IV 38 na nandam na niranandam na calam na calam sthiram
na sanna sanna caitesam madhyam jnanimano viduh (10)
O Rama, the sense of doership (the notion 'I do this') which gives rise to both happiness and unhappiness, or which gives rise to the state of yoga, is fictitious in the eyes of the wise; to the ignorant, however, it is real.
For, what is the source of this notion?
This notion arises when the mind, spurred by the predisposition, endeavours to gain something; the resultant action is then attributed to oneself.
When the same action leads to the experience of its fruition, the notion 'I enjoy this' arises.
The two notions are in truth the two faces (phases) of the same notion.
Whether one is engaged in action or not, whether one is in heaven or in hell, whatever may be the psychological conditioning, that itself is experienced by the mind.
Hence, to the ignorant and conditioned person there is the notion 'I do this' whether he is doing something or doing nothing; but such a notion does not arise in the enlightened or unconditioned.
When the truth concerning this is known the conditioning is weakened and thenceforth the wise man, even while acting in this world, is not interested in-the fruits of those actions.
He lets actions happen in his life, without attachment to those actions; and whatever be the results of those actions, he regards them as non-different from his own self.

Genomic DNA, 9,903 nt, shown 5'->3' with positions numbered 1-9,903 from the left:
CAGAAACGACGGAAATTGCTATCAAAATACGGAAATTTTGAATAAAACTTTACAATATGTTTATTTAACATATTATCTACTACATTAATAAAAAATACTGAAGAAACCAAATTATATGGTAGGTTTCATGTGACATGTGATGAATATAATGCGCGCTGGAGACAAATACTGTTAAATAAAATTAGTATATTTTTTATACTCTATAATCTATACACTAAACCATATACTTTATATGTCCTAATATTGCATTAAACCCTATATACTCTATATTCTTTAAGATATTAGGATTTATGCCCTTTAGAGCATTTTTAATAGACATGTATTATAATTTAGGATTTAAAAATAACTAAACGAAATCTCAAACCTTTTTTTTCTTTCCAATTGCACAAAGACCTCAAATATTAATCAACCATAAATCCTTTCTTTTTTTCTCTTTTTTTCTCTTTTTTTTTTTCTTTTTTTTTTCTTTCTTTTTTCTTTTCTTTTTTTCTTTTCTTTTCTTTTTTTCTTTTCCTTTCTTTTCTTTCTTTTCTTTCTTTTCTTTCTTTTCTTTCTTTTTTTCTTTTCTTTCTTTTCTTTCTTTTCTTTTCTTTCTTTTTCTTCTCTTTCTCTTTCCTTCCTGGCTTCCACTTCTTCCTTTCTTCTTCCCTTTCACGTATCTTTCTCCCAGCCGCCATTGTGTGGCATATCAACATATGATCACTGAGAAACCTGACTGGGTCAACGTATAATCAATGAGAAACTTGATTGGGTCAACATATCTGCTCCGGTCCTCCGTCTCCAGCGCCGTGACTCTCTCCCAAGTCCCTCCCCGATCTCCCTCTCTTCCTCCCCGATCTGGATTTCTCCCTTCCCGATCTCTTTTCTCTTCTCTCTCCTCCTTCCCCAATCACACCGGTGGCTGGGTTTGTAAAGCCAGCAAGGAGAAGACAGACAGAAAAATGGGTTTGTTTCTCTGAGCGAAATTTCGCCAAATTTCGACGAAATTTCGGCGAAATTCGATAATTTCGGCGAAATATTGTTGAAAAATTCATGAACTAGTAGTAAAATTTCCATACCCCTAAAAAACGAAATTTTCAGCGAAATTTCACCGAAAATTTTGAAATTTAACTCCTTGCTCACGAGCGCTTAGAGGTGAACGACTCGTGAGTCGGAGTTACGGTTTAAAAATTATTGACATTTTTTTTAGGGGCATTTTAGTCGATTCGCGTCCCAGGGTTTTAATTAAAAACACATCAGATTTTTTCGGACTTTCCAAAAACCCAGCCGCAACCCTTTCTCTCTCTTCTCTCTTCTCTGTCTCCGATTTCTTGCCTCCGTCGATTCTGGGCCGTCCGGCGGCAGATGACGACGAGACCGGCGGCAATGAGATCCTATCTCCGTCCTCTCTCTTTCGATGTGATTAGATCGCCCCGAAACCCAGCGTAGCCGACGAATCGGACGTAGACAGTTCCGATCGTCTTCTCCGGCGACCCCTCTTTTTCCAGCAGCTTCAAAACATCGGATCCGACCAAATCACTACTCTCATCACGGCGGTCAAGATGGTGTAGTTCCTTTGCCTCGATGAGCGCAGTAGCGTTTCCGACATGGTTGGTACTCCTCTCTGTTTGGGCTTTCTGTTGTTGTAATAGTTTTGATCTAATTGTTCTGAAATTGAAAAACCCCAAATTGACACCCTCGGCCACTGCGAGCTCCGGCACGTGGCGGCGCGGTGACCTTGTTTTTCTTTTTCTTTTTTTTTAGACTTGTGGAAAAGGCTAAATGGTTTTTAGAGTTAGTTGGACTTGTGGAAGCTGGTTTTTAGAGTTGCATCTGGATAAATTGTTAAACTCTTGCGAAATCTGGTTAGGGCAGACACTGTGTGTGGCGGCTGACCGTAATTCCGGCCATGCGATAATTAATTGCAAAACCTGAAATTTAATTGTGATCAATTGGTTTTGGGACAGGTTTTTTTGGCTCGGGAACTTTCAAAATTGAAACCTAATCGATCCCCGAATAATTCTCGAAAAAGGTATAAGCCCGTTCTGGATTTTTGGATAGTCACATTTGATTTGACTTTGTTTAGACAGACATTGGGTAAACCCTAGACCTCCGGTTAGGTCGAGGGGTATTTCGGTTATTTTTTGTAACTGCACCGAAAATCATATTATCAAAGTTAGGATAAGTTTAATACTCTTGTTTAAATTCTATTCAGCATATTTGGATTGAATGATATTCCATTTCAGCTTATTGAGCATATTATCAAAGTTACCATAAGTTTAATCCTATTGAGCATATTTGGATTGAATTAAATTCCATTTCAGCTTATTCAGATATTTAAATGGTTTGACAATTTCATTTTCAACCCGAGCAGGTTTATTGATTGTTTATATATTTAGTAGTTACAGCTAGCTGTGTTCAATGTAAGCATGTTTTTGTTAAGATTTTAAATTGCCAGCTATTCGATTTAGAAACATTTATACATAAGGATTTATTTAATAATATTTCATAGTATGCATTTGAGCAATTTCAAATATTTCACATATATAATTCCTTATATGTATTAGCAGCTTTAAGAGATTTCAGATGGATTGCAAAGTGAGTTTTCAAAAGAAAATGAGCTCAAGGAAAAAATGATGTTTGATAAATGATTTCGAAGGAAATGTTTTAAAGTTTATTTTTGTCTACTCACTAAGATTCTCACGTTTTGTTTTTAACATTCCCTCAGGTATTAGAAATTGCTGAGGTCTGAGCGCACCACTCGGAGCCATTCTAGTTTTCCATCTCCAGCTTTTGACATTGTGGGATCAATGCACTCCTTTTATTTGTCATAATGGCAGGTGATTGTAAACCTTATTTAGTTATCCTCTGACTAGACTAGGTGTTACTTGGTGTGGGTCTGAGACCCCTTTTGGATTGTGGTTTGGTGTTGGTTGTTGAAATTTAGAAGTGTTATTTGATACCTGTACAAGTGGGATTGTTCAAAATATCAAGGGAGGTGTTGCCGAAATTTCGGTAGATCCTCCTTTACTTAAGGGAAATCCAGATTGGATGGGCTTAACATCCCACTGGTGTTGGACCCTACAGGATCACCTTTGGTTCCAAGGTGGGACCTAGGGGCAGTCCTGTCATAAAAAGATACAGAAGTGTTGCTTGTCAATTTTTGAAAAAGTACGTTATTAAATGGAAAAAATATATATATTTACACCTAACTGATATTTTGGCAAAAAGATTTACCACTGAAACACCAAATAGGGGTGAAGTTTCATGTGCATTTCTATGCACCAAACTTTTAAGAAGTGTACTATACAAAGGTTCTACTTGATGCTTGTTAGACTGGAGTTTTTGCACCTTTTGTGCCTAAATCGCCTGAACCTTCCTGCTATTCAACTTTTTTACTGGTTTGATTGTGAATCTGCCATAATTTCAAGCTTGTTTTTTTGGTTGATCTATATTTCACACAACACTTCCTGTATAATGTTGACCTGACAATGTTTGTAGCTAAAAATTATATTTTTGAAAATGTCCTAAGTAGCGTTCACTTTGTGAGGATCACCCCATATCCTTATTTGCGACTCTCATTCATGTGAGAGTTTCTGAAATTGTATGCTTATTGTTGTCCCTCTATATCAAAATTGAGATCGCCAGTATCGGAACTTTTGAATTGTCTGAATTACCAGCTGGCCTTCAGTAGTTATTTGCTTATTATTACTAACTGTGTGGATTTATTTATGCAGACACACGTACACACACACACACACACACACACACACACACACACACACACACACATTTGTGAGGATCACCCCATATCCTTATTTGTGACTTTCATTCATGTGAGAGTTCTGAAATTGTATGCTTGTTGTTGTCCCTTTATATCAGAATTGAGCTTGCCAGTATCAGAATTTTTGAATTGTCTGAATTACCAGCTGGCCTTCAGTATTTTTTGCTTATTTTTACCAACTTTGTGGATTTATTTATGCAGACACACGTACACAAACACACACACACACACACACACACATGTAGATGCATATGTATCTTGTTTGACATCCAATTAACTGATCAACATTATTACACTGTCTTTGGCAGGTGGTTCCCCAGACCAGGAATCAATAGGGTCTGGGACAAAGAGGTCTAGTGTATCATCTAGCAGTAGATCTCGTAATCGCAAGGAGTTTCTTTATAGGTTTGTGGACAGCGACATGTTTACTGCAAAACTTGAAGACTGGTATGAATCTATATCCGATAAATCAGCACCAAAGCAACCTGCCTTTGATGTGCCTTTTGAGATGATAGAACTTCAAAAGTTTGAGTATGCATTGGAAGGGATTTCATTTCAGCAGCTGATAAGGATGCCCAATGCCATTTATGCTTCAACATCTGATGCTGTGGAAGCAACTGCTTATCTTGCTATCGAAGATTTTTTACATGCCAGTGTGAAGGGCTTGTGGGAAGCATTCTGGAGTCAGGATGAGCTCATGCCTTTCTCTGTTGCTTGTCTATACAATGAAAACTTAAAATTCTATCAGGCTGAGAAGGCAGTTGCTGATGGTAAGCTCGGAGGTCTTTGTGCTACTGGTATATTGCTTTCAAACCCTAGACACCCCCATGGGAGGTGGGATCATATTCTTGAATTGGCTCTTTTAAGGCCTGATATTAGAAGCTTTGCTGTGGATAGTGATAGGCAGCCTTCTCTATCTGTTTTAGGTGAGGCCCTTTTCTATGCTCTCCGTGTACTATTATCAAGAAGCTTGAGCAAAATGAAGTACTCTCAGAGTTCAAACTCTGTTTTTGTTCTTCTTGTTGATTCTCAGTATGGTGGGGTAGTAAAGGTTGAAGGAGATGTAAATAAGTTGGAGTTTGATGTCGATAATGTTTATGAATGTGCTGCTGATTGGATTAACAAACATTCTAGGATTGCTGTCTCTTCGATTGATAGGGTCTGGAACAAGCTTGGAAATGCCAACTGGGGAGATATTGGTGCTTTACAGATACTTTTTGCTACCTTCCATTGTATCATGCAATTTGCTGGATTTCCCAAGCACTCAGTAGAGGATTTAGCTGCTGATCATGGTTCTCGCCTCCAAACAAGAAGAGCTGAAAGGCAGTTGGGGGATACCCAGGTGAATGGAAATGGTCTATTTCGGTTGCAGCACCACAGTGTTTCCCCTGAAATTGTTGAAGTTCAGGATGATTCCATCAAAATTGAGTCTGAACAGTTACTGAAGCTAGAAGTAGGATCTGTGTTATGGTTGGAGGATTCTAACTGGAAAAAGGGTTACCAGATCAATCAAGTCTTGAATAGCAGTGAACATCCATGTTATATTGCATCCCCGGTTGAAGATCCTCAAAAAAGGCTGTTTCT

But such is not the attitude of one who is immersed in the mental states.
Whatever the mind does, that alone is action: hence, the mind alone is the doer of actions, not the body.
The mind alone is this world-appearance; this world-appearance has arisen in it and it rests in the mind.
When the objects as well as the experiencing mind have become tranquil, consciousness alone remains.
The wise declare that the mind of the enlightened is neither in a state of bliss nor devoid of bliss, neither in motion nor static, neither real nor unreal, but between these two propositions.
His unconditioned consciousness blissfully plays its role in this world-appearance as if in a play.
Since it is the mental conditioning (which exists in the ignorant) which determines the nature of the action and of the experience, and since it is absent in the enlightened, the latter is ever in bliss.
His actions are non-actions.
Hence he does not incur merit nor demerit.
His behaviour is like that of a child; and even if he appears to be in pain, he is not.
He is totally unattached to this world-appearance and to the actions of the mind and the senses.
He does not even entertain the notion of liberation, nor that of bondage.
He sees the self and self alone.